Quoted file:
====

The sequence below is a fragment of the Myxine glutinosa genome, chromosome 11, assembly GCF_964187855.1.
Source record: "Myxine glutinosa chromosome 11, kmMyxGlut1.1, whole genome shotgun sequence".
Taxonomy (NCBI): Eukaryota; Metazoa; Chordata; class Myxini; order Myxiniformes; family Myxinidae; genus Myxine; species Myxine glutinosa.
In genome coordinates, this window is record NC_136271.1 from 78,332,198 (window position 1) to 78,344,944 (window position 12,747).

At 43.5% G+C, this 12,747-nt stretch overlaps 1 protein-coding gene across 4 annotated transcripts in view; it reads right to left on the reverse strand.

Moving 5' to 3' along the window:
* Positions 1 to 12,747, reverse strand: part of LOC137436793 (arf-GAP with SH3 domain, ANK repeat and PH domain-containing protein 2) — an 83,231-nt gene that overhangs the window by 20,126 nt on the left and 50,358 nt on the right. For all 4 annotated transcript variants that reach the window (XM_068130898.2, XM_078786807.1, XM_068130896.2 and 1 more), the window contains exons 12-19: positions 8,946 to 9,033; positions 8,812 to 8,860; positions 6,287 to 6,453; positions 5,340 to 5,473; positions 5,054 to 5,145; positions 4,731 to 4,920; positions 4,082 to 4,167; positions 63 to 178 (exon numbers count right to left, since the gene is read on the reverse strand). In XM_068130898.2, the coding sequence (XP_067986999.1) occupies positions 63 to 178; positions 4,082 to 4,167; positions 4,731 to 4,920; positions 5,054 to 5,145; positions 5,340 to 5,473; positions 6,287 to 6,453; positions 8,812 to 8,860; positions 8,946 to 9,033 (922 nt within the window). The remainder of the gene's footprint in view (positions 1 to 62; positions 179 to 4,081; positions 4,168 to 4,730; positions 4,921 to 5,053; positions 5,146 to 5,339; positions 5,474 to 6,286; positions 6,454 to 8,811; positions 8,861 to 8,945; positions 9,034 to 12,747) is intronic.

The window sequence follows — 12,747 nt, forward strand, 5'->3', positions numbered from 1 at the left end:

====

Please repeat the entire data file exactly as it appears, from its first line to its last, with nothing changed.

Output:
The sequence below is a fragment of the Myxine glutinosa genome, chromosome 11, assembly GCF_964187855.1.
Source record: "Myxine glutinosa chromosome 11, kmMyxGlut1.1, whole genome shotgun sequence".
Taxonomy (NCBI): Eukaryota; Metazoa; Chordata; class Myxini; order Myxiniformes; family Myxinidae; genus Myxine; species Myxine glutinosa.
In genome coordinates, this window is record NC_136271.1 from 78,332,198 (window position 1) to 78,344,944 (window position 12,747).

At 43.5% G+C, this 12,747-nt stretch overlaps 1 protein-coding gene across 4 annotated transcripts in view; it reads right to left on the reverse strand.

Moving 5' to 3' along the window:
* Positions 1 to 12,747, reverse strand: part of LOC137436793 (arf-GAP with SH3 domain, ANK repeat and PH domain-containing protein 2) — an 83,231-nt gene that overhangs the window by 20,126 nt on the left and 50,358 nt on the right. For all 4 annotated transcript variants that reach the window (XM_068130898.2, XM_078786807.1, XM_068130896.2 and 1 more), the window contains exons 12-19: positions 8,946 to 9,033; positions 8,812 to 8,860; positions 6,287 to 6,453; positions 5,340 to 5,473; positions 5,054 to 5,145; positions 4,731 to 4,920; positions 4,082 to 4,167; positions 63 to 178 (exon numbers count right to left, since the gene is read on the reverse strand). In XM_068130898.2, the coding sequence (XP_067986999.1) occupies positions 63 to 178; positions 4,082 to 4,167; positions 4,731 to 4,920; positions 5,054 to 5,145; positions 5,340 to 5,473; positions 6,287 to 6,453; positions 8,812 to 8,860; positions 8,946 to 9,033 (922 nt within the window). The remainder of the gene's footprint in view (positions 1 to 62; positions 179 to 4,081; positions 4,168 to 4,730; positions 4,921 to 5,053; positions 5,146 to 5,339; positions 5,474 to 6,286; positions 6,454 to 8,811; positions 8,861 to 8,945; positions 9,034 to 12,747) is intronic.

The window sequence follows — 12,747 nt, forward strand, 5'->3', positions numbered from 1 at the left end: